A smooth, friction-free future may be in the offing—for machinery, that is. Prof. Reshef Tenne and his team in the Materials and Interfaces Department have created a new kind of lubricant that promises to cut friction in half. The synthetic material is made of inert, round molecules of tungsten disulfide. Says Prof. Tenne: "They just roll against each other and against the machinery parts, and don't stick to anything, like Teflon."

The synthetic molecule has a structure similar to the soccerball-like clusters of carbon atoms called fullerenes, or buckyballs, named after R. Buckminster Fuller, architect of the geodesic dome. Fullerenes were discovered in the last decade when a U.S.-British team of scientists noted that, under certain conditions, carbon atoms will cluster together to form a stable, hollow sphere. The discovery won the researchers the 1996 Nobel Prize in Chemistry.

Initially, it was believed that only carbon, or molecules containing carbon, exhibit this behavior. But in 1992, Prof. Tenne and his Institute colleagues succeeded in producing inorganic fullerene-like molecules from tungsten disulfide. Since then, several other inorganic buckyball compounds have been synthesized at the Institute and elsewhere. To Prof. Tenne, the properties of the new, inert molecules seemed to have great potential for the development of a new generation of solid lubricants.

Why solid? Liquid lubricants, it turns out, are not appropriate for all environments. They freeze in the extreme cold of outer space and lose their effectiveness in a heated engine and in heavy-load transmission systems. Currently available solid lubricants, even ones made of tungsten or molybdenum disulfides, have drawbacks, too.

"Existing solid lubricants contain crystallites, which are shaped like flat platelets and have chemically reactive edges," says Prof. Tenne. "In working conditions, they stick to machinery parts and undergo chemical reactions that lead them to decompose and rub off." The parts are then subject to grinding, substantially shortening the lifespan of the machinery.

The Weizmann tungsten disulfide buckyballs get "around" this problem. Being round and inert, they have no edges where the chemical reactions that make other lubricants stick can take place. Since machine parts just roll over them, they make reliable chemical ball-bearings. They wear better, too, because they are made up of many layers, like an onion. If the top layer wears off, the underlying layer continues the lubricating action. These balls are also larger than the carbon fullerenes, thus keeping the metal parts further separated and giving more bounce to resist mechanical pressure.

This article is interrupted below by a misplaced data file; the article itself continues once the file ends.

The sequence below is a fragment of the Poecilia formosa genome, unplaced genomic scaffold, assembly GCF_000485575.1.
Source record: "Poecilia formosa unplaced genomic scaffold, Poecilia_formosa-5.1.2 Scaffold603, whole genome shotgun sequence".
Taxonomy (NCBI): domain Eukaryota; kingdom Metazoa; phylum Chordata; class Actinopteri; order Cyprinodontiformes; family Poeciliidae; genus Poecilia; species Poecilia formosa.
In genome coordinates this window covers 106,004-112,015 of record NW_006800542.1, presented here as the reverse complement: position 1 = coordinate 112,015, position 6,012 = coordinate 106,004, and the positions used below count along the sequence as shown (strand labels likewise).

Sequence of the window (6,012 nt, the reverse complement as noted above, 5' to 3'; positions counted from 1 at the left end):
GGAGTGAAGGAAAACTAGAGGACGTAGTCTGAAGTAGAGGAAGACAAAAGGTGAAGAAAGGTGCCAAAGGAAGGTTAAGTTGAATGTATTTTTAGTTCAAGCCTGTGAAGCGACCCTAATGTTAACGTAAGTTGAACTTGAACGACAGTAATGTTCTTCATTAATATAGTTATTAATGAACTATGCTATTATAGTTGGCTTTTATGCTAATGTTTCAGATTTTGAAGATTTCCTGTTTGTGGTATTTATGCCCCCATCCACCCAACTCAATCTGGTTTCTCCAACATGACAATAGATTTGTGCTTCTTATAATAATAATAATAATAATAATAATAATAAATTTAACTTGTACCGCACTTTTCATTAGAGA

Prof. Tenne's next challenge was to produce the new material in the laboratory and test it under conditions simulating those prevailing in industry. The results that rolled in proved that this was definitely the right stuff. The new lubricant outperformed all existing solid lubricants, including normal tungsten disulfide and molybdenum disulfide. The synthetic buckyballs caused half the friction and only one-sixth as much wear.

The potential market for this new substance is tremendous. The automobile industry faces ever stricter environmental regulations that require it to reduce pollution and make engines and transmission systems more efficient. In general, earthbound enterprises are looking for ways to conserve resources and cut costs by making machinery last longer. In microelectronics, where minuscule transistors are produced under sterile conditions, solid lubricants are preferred over liquid ones because they cause no contamination of the electric circuitry. And in space, where commercial projects are proliferating, more and more equipment that can function in extreme temperatures will be required.

Currently, the Weizmann Institute laboratory can synthesize about a gram a day of inorganic buckyballs. To get this enterprise moving, it will be necessary to scale up the synthesis to at least a couple of hundred grams daily, a matter for smart engineering. Then a homogenous and stable emulsion of the solid particles in oil and cooling fluids must be formulated. And finally, extensive field tests have to be carried out to ascertain the stability of the lubricant in various environments. Yeda Research and Development Co. Ltd., the Institute's technology transfer arm, has filed patent applications for the new material. Interest in it is being expressed by industrial companies around the world.

Prof. Tenne's team was made up of doctoral students Yishay Feldman and Moshe Homyonfer, Dr. Sidney Cohen of the Institute's Chemical Services Unit, and Dr. Lev Rapoport and other researchers from the Center for Technological Education in Holon.

This research was funded in part by Yeda Research and Development Co. Ltd; the Israel Ministry of Science; the U.K.-Israel Science and Technology Foundation; the Minerva Foundation, Germany; the NEED International Projects, Japan; and the Petroleum Research Foundation of the American Chemical Society.